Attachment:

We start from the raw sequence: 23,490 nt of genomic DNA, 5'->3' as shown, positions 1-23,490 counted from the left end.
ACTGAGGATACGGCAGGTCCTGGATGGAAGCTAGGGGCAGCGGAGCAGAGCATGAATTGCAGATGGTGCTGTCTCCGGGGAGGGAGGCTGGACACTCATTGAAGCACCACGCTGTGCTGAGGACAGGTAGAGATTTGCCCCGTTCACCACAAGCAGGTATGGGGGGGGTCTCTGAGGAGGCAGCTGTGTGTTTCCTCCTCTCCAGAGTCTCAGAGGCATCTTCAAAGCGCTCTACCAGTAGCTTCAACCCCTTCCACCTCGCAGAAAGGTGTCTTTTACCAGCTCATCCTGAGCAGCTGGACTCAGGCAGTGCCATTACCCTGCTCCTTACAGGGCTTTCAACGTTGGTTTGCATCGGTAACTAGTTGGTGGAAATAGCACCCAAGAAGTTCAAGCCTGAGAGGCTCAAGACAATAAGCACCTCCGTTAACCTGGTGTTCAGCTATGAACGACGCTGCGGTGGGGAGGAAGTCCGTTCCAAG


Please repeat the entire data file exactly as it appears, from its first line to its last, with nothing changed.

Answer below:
We start from the raw sequence: 23,490 nt of genomic DNA, 5'->3' as shown, positions 1-23,490 counted from the left end.
ACTGAGGATACGGCAGGTCCTGGATGGAAGCTAGGGGCAGCGGAGCAGAGCATGAATTGCAGATGGTGCTGTCTCCGGGGAGGGAGGCTGGACACTCATTGAAGCACCACGCTGTGCTGAGGACAGGTAGAGATTTGCCCCGTTCACCACAAGCAGGTATGGGGGGGGTCTCTGAGGAGGCAGCTGTGTGTTTCCTCCTCTCCAGAGTCTCAGAGGCATCTTCAAAGCGCTCTACCAGTAGCTTCAACCCCTTCCACCTCGCAGAAAGGTGTCTTTTACCAGCTCATCCTGAGCAGCTGGACTCAGGCAGTGCCATTACCCTGCTCCTTACAGGGCTTTCAACGTTGGTTTGCATCGGTAACTAGTTGGTGGAAATAGCACCCAAGAAGTTCAAGCCTGAGAGGCTCAAGACAATAAGCACCTCCGTTAACCTGGTGTTCAGCTATGAACGACGCTGCGGTGGGGAGGAAGTCCGTTCCAAG